Cost to Install Mulch – 2024 Price Guide

Mulch is often used in landscaping to add beauty to flower beds, keep weeds at bay, and add nutrients and water to the soil. It may be made of shredded bark, or it may be made from one of many different organic or inorganic materials like straw, pebbles, or rocks.

You might be wondering how much it costs to install mulch to your landscaping, and we'll cover that in detail below.

2024 Landscape Mulch Costs

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Average Price (per yard - installed) $325
Typical Price Range (per yard - installed) $210 - $400

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How Much Does Mulch Landscaping Cost?

Mulch is a landscaping aid that may be organic or inorganic, and it impedes the growth of weeds and helps the soil retain moisture. Although many people think organic mulch, like shredded bark, is better, don’t discount inorganic mulch just yet, there are some excellent reasons to use these.

There are many varieties of mulch available depending on your needs and budget. A properly mulched garden will require less watering, weeding, and pest control spraying.[1]

A key factor to consider when planning a mulch project is how much it will cost. Most spend between $210 and $400 per yard, with installation, and the average price is $325. Those who choose to install mulch themselves spend just $15 to $60 per yard.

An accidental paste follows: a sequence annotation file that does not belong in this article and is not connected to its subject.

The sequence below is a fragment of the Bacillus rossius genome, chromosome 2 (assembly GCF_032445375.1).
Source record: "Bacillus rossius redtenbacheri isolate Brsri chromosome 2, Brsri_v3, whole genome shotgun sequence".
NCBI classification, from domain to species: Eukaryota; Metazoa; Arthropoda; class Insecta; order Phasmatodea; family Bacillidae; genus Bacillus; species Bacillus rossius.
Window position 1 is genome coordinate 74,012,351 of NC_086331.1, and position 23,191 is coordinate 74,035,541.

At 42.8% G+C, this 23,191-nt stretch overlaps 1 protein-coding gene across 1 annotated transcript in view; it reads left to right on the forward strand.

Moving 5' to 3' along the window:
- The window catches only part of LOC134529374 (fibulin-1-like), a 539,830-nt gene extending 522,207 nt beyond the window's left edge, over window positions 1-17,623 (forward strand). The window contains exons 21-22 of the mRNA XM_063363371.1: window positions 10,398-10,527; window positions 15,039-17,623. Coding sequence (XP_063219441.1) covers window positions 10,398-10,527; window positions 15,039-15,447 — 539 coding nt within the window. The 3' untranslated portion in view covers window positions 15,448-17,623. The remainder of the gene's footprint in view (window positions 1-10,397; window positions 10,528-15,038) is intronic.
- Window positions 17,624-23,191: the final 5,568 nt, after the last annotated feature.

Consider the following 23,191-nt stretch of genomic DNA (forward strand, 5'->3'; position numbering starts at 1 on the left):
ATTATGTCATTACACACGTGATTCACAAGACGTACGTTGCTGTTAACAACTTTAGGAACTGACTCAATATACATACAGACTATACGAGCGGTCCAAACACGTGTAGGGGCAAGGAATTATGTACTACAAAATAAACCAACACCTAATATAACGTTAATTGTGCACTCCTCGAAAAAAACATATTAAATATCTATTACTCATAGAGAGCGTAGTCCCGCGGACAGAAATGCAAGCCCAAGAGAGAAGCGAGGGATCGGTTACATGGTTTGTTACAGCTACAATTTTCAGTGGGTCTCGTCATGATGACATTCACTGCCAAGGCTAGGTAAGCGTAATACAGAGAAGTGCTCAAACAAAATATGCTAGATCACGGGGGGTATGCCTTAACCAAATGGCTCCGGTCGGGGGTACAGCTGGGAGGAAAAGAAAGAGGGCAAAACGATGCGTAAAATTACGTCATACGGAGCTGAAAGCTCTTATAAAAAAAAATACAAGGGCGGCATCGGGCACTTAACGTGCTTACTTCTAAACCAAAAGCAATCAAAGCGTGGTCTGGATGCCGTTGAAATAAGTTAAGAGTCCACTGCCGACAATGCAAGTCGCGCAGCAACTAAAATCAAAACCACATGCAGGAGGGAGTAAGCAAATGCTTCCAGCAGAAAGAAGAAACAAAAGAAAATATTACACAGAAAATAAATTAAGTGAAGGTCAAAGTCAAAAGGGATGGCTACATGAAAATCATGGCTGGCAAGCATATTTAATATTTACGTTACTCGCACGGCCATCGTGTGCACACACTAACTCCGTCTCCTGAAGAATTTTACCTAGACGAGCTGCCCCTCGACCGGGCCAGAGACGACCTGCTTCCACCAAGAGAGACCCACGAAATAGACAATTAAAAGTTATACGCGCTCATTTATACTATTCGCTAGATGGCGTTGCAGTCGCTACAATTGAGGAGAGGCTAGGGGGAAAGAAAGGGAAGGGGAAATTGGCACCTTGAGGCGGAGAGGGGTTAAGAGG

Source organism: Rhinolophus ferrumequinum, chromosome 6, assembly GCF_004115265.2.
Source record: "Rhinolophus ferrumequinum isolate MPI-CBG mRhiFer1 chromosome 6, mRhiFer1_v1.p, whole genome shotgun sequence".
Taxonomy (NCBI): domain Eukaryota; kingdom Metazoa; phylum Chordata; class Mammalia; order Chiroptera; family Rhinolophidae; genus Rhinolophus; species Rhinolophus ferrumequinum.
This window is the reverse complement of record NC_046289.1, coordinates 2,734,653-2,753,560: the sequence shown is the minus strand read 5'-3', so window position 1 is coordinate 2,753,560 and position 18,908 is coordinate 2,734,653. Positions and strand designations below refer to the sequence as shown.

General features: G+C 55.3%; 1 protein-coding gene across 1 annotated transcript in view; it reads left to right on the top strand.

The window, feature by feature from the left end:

Mulch being added to a new landscaping project

Types of Mulch

The price of a mulch project is largely dependent on the type used. The type of mulch you use for your landscaping project might depend on the region or area where you live. Mostly, the project’s purpose will often determine the type of mulch you need to use.

Organic mulch, including wood chips, grass, and leaves, improves your garden’s porosity and will eventually compost. Although there are far too many organic mulches, we will discuss some of the most commonly used.

Inorganic mulch is often made of artificial products, usually recycled rubber, plastic, and geotextiles. In addition, mulch may be made of rocks, gravel, lava stone, or even glass.

Below, we will discuss some of the different types, the purposes for use, and the direct advantages and disadvantages of each kind of mulch.

Organic Mulch

Shredded Bark

Nearly all local garden centers carry decorative bags of shredded bark, and they’re available in many varieties. Shredded bark looks intriguing in shrub gardens and along pathways. Avoid using it in vegetable and flower gardens that need to get tilled because those will get in your way.

These come in many colors and can be ordered in bulk. Different types of bark mulch may have different properties, such as cedar which can keep bugs away, and hemlock, which can add vitamin C to your landscaping.

Grass Clippings/Leaves

A free choice for those that want mulch to add nutrients but not aesthetics, grass clippings and leaves can be used as mulch. Use a bagger while mowing or shredding fall leaves.

An excellent advantage is that you won’t need anything special beyond the bagger to collect these for free. Shredded leaves provide a mulch rich in nutrients for all types of gardens.

Take care not to use oak leaves by themselves and whole – they tend to clump. Be sure to shred or mix leaves together.